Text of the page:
He also said some patients think doctors will magically cure them. It doesn't happen. The doctor will give three instructions to the patient. One is lifestyle, one is food and another is medicine. Most of the patients think that the treatment is only with drugs. Essentially medicine is one of the three pillars. The patients had to come back to the hospital repeatedly due to non-compliance with the other two pillars.

Armaan and Araf are twins, just 15 months old. Both are infected with dengue. They are receiving treatment at Mugda Medical College and Hospital, sharing a bed.

Their mother Arifa said that they are in a difficult situation with the two children. Both of them tested positive for dengue seven days ago. As no bed was available in the hospital, the first three days they stayed at home in Tilpapara, Khilgaon. But when their condition worsened, they had to be admitted to the hospital. Initially, there was a problem with getting a bed, but later, the two boys started sharing a bed.

Although Arifa had no complaints about the treatment, she did say they were in a state of turmoil with two children in one bed.

Since the onslaught of dengue started intensifying in July, the common problem of all public and private hospitals in the capital is a shortage of beds. In a briefing by the Department of Health this week, it was revealed that the number of hospitalisations from dengue in July were more than seven times the number in June. Such a sharp acceleration in the space of just a month came as a shock to the system. We also know now that July was the deadliest month ever for dengue in Bangladesh, with over 200 deaths. The previous highest was in November last year, when 113 people died.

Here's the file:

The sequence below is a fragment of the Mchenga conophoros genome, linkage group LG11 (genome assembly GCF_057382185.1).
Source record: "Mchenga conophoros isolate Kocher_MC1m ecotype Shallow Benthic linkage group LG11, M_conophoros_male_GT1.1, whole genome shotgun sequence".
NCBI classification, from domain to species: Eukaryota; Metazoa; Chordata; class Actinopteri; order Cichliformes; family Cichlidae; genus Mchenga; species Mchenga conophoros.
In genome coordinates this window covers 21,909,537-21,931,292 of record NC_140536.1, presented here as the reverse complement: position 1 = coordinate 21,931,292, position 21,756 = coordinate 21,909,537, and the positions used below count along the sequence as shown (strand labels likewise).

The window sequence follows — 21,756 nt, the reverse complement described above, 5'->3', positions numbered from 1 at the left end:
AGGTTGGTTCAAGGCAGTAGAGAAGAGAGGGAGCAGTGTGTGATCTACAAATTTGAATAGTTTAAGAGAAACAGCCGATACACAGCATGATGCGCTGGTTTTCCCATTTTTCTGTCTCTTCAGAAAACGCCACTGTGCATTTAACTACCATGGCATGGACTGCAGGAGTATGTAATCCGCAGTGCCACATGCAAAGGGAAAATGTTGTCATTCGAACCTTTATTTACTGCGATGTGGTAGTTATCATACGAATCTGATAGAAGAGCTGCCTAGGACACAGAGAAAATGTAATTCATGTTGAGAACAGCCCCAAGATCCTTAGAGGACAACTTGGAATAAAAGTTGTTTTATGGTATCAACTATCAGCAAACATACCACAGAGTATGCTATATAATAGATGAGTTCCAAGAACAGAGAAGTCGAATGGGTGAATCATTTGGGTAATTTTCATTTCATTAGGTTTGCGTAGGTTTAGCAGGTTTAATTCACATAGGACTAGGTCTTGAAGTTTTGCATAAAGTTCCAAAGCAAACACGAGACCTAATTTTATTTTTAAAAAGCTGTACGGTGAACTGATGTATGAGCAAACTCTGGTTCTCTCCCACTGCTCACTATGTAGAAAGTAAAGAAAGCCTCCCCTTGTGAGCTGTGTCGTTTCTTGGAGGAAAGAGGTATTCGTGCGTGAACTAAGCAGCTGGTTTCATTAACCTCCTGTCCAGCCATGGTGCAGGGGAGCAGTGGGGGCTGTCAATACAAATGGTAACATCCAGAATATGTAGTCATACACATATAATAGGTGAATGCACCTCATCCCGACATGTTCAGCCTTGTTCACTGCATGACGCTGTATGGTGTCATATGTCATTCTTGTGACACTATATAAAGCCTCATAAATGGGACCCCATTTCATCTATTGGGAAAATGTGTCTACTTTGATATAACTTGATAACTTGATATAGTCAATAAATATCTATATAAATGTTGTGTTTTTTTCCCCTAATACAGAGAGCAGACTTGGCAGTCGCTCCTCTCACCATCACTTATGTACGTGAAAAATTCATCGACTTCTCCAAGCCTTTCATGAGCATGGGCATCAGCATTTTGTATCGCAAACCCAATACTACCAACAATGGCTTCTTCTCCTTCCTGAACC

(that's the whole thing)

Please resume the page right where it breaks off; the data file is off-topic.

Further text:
Alamin, a dengue patient under treatment at Dhaka Community Medical College Hospital in Moghbazar received his test result on July 24. Despite visiting several hospitals, he did not get a bed and so started getting treatment at home. Eventually on July 26, his serial came up and he got a bed at the community hospital. In the meantime, his condition worsened significantly. His platelet count came down to 3,000.

Alamin said the physical suffering is unbearable. His stomach is swollen and painful, and he is feeling very uncomfortable inside, that he cannot explain.

Talking to the hospital authorities, patients and relatives, space constraint was found to be a common problem.

In particular, the low-income people rely on government hospitals. But most patients are not getting beds. Somehow the victims are being treated from the hospital floors. After 2/3 days someone might be moved to a bed. However, the picture of private hospitals is different - there, the floors are not occupied. Patients looking to get admitted are being given serial numbers and sent home. When their serial comes up, they are being asked to come to the hospital accordingly.

Rezaul Karim, senior staff nurse of Dhaka Community Clinic, said that the queue for beds for dengue patients is getting longer every day. Accordingly, some get a bed after one day, some after two, and so on.

The situation is particularly bad at Mugda Medical College and Hospital, which has the highest number of patients admitted in the capital. However, there is a severe bed shortage.